Lawns, Gardens & Trees


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A leaf of a different color

Most leaves are green during the growing season. Leaves that are off-color are often showing signs of some type of stress. However, that's not always the case, as seen in these photos.

Leaves normally change color in the fall – we all know this.  If leaves begin to change color in the summer, that’s usually not a good sign.  Insects, diseases, nutrient deficiencies, environmental stresses – or some combination of these – can all cause leaves to turn yellow, brown or other colors during the growing season.

However, some trees and shrubs are supposed to have two-toned leaves during the growing season.  On other trees, you may see individual leaves of one color, and other (individual) leaves of a different color.  In some cases, that’s okay!  See the pics below.

-Joe Zeleznik


‘Schubert’ chokecherry – ‘Schubert’ chokecherry (a.k.a. ‘Canada Red’ chokecherry) is valued for its purple foliage during the growing season and bright red fall color.  The bright green leaves at the tip of this branch are a new flush of growth appearing in mid-season, and they will turn purple in one to two weeks.  This variety of chokecherry is native to North Dakota and is extremely hardy.  Suckering from the roots may cause problems.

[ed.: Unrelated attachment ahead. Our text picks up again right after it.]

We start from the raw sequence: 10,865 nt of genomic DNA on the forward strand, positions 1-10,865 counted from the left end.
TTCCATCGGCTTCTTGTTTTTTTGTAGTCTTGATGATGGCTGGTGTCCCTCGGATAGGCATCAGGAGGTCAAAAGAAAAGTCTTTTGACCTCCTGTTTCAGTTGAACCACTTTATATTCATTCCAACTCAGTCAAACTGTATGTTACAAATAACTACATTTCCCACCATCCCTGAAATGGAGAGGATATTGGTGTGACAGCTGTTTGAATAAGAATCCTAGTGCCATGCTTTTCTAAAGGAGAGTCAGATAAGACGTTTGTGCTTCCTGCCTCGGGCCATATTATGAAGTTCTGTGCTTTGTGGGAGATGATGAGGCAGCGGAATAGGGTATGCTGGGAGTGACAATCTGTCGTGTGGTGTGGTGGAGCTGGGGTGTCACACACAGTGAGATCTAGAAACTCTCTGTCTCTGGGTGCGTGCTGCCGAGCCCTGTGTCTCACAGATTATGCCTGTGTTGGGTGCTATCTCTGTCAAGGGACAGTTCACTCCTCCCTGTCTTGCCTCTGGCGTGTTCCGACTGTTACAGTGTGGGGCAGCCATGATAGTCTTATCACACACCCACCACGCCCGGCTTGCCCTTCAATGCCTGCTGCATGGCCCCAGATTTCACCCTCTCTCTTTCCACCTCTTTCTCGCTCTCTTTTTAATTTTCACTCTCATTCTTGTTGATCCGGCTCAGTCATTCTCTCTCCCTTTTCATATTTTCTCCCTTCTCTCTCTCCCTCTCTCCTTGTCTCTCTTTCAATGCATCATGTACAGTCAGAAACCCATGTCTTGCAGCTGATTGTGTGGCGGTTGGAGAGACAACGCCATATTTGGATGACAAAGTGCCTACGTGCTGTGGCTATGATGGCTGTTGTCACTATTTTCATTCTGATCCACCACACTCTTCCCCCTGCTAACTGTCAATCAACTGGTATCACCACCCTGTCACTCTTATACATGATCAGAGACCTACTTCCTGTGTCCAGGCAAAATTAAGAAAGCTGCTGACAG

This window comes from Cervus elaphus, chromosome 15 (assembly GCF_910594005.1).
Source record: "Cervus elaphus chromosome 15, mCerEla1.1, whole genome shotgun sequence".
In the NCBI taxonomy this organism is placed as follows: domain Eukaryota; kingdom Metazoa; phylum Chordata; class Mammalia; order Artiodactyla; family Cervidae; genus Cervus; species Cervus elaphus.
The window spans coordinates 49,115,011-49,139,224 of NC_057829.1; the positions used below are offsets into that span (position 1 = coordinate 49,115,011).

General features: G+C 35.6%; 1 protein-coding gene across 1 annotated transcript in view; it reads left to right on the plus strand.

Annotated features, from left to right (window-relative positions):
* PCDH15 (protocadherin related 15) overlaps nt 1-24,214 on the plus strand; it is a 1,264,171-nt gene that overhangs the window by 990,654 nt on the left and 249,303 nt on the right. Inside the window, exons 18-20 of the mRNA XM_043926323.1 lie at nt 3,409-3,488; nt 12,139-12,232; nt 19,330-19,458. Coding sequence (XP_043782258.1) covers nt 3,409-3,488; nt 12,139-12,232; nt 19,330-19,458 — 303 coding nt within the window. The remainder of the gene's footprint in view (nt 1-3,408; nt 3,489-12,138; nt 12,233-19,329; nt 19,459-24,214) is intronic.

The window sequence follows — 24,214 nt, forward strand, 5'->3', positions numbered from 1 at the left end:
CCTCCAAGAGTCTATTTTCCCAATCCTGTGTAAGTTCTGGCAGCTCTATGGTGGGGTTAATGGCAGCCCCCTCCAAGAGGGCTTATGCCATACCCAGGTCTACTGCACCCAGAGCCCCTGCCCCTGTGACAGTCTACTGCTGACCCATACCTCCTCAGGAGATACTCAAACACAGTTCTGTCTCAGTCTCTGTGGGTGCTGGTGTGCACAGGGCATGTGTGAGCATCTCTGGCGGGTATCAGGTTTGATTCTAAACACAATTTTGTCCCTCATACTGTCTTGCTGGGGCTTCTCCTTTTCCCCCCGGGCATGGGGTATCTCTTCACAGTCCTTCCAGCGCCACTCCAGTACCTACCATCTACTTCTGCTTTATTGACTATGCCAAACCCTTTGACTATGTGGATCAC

Newly formed Schubert chokecherry leaves, showing green color, before changing to a purple tone.

Poplars –This hybrid poplar produces leaves that start off with a purple hue which then change to green – just the opposite of the Schubert chokecherry.  There are many poplar trees that are either native to North Dakota or adapted to the environment here.  Most poplars grow quickly but die young – especially the hybrids.  This can be handy when establishing a windbreak, as the poplars can provide immediate protection while the more-permanent trees establish slowly.

Newly formed leaves of a hybrid poplar show a purple hue, changing later to green.

Ivory Halo dogwood – This species has variegated leaves.  That is, the leaves are naturally two-toned.  There are many other trees and shrubs that are variegated, but finding ones that are tough enough to handle the North Dakota environment can be difficult.  Ivory Halo is hardy to Zone 3, and it does best in protected areas with good soil moisture. 

Two-toned, variegated leaves of Ivory Halo dogwood.

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